Hosack spent a fortune building Elgin, his botanical garden on the outskirts of New York City. Here’s a small glimpse into its 200-foot-long greenhouse complex:

Hosack had spent forty years driven by an intense feeling of stewardship—of people, nature, New York, and the nation.

As Hosack moved down the long central walkway of his greenhouse that Spring, he was surrounded by clay pots filled with dozens of species that few Americans had ever seen. From the East Indies, for example, Hosack had received a rare plant covered in fragrant white flowers, Arabian jasmine (Jasminum sambac), as well as a tall grass called Job’s tears (Coix lacryma) for the pearly little tear-shaped grains that grew at the end of the stalks. From the Cape of Good Hope, a colleague had sent him a plant with spotted, swollen leaves called tongue aloe (Aloe lingua) and also a spectacular evergreen native to the southern tip of Africa known as silver tree (Protea argentea) because of its shimmery metallic leaves. From the South Sea islands where his friend Banks had once roamed, Hosack had a striking plant with black flowers called Lotus jacobaeus. He was cultivating a tree heath (Erica arborea) from the island of Madeira and a beautiful silvery coronilla (Coronilla argentea) from the island of Crete.

Alas, Hosack was never able to garner sufficient public support to maintain the garden, and it eventually died. (The site is now under Rockefeller Center.) Later in life, though, he was able to build a horticultural Eden of his own along the Hudson River, an estate called Hyde Park. He was assisted by Belgium-born landscape designer André Parmentier.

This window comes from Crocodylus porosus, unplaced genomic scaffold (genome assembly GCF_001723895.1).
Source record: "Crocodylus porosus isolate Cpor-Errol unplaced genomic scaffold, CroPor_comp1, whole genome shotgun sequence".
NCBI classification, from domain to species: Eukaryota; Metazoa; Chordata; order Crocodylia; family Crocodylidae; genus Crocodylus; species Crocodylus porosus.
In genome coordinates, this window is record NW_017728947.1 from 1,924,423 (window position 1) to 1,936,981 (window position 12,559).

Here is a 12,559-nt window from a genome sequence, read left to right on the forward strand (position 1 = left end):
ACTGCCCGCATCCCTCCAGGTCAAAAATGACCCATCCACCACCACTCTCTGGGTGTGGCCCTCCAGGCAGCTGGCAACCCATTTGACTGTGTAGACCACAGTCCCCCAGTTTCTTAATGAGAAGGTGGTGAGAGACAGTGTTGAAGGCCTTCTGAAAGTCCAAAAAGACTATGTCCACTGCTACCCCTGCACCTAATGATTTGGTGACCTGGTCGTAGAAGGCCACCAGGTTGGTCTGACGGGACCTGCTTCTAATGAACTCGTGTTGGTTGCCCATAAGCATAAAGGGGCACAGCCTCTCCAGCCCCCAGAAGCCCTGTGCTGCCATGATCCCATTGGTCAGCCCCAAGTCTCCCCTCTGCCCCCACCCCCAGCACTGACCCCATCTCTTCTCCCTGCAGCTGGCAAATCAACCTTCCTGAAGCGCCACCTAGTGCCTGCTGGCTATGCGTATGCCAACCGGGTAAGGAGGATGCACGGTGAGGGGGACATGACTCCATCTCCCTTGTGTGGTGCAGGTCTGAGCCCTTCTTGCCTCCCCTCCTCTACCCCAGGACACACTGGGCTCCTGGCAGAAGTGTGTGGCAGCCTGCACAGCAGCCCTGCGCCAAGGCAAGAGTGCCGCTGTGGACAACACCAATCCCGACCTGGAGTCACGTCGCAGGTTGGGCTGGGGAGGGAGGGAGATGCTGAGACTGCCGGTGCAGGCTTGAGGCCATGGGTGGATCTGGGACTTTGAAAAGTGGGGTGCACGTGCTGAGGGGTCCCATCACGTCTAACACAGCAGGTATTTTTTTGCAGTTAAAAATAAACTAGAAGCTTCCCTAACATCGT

Parmentier’s ideas were new to most New Yorkers, and indeed to most Americans. Just before he began his work for Hosack at Hyde Park, Parmentier laid out his revolutionary philosophy of what he called the “modern style” of landscape design. Through the painterly use of plants and trees to give color and structure to a landscape, a skillful designer “presents to you a constant change of scene,” thereby engaging the eye and the imagination. At the edges of an estate, the tree should have “thin and light foliage,” while those grouped closer to the mansion should be deep green. The viewer’s gaze is thus subtly directed toward the central subject of the designer’s “landscape-picture”—the mansion. Hosack gave Parmentier all seven hundred fifty acres of Hyde Park to use as his canvas. The results were so spectacular that the landscape architect Andrew Jackson Downing pronounced the estate “one of the very finest in America.“ The writer Francis Trollope raved after a visit, “It is hardly possible to imagine anything more beautiful than this place.“